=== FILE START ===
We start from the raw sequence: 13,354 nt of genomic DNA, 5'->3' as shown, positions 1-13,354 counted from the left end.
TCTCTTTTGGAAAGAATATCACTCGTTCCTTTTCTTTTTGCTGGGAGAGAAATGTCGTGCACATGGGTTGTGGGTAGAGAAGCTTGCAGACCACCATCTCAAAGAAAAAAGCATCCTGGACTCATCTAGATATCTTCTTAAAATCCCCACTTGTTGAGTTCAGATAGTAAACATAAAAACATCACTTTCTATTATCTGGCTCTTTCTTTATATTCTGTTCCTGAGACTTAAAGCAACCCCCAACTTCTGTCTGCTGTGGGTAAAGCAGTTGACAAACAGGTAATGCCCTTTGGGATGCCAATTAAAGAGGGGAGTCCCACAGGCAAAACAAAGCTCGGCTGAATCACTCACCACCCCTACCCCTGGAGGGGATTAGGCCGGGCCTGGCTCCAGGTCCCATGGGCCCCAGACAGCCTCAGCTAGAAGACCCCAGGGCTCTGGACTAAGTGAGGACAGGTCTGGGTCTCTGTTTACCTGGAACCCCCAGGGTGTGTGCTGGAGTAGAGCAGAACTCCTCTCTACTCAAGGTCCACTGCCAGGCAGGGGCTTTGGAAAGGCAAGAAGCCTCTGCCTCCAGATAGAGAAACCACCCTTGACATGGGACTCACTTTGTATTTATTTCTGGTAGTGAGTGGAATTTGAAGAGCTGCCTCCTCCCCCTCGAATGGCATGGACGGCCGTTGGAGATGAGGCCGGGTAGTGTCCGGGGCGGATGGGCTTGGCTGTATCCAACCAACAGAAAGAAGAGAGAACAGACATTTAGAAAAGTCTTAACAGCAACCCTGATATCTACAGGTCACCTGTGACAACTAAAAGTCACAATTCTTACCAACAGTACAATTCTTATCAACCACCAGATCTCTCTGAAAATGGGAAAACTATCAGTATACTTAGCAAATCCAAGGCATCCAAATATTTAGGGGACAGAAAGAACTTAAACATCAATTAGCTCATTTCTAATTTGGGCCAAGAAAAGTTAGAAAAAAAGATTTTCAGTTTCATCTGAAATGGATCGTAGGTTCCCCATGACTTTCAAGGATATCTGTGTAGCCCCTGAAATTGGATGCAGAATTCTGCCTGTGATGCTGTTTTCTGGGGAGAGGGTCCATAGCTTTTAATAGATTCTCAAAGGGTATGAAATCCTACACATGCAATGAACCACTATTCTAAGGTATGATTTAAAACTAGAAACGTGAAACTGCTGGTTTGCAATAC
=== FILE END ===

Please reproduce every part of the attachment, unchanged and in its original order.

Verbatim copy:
We start from the raw sequence: 13,354 nt of genomic DNA, 5'->3' as shown, positions 1-13,354 counted from the left end.
TCTCTTTTGGAAAGAATATCACTCGTTCCTTTTCTTTTTGCTGGGAGAGAAATGTCGTGCACATGGGTTGTGGGTAGAGAAGCTTGCAGACCACCATCTCAAAGAAAAAAGCATCCTGGACTCATCTAGATATCTTCTTAAAATCCCCACTTGTTGAGTTCAGATAGTAAACATAAAAACATCACTTTCTATTATCTGGCTCTTTCTTTATATTCTGTTCCTGAGACTTAAAGCAACCCCCAACTTCTGTCTGCTGTGGGTAAAGCAGTTGACAAACAGGTAATGCCCTTTGGGATGCCAATTAAAGAGGGGAGTCCCACAGGCAAAACAAAGCTCGGCTGAATCACTCACCACCCCTACCCCTGGAGGGGATTAGGCCGGGCCTGGCTCCAGGTCCCATGGGCCCCAGACAGCCTCAGCTAGAAGACCCCAGGGCTCTGGACTAAGTGAGGACAGGTCTGGGTCTCTGTTTACCTGGAACCCCCAGGGTGTGTGCTGGAGTAGAGCAGAACTCCTCTCTACTCAAGGTCCACTGCCAGGCAGGGGCTTTGGAAAGGCAAGAAGCCTCTGCCTCCAGATAGAGAAACCACCCTTGACATGGGACTCACTTTGTATTTATTTCTGGTAGTGAGTGGAATTTGAAGAGCTGCCTCCTCCCCCTCGAATGGCATGGACGGCCGTTGGAGATGAGGCCGGGTAGTGTCCGGGGCGGATGGGCTTGGCTGTATCCAACCAACAGAAAGAAGAGAGAACAGACATTTAGAAAAGTCTTAACAGCAACCCTGATATCTACAGGTCACCTGTGACAACTAAAAGTCACAATTCTTACCAACAGTACAATTCTTATCAACCACCAGATCTCTCTGAAAATGGGAAAACTATCAGTATACTTAGCAAATCCAAGGCATCCAAATATTTAGGGGACAGAAAGAACTTAAACATCAATTAGCTCATTTCTAATTTGGGCCAAGAAAAGTTAGAAAAAAAGATTTTCAGTTTCATCTGAAATGGATCGTAGGTTCCCCATGACTTTCAAGGATATCTGTGTAGCCCCTGAAATTGGATGCAGAATTCTGCCTGTGATGCTGTTTTCTGGGGAGAGGGTCCATAGCTTTTAATAGATTCTCAAAGGGTATGAAATCCTACACATGCAATGAACCACTATTCTAAGGTATGATTTAAAACTAGAAACGTGAAACTGCTGGTTTGCAATAC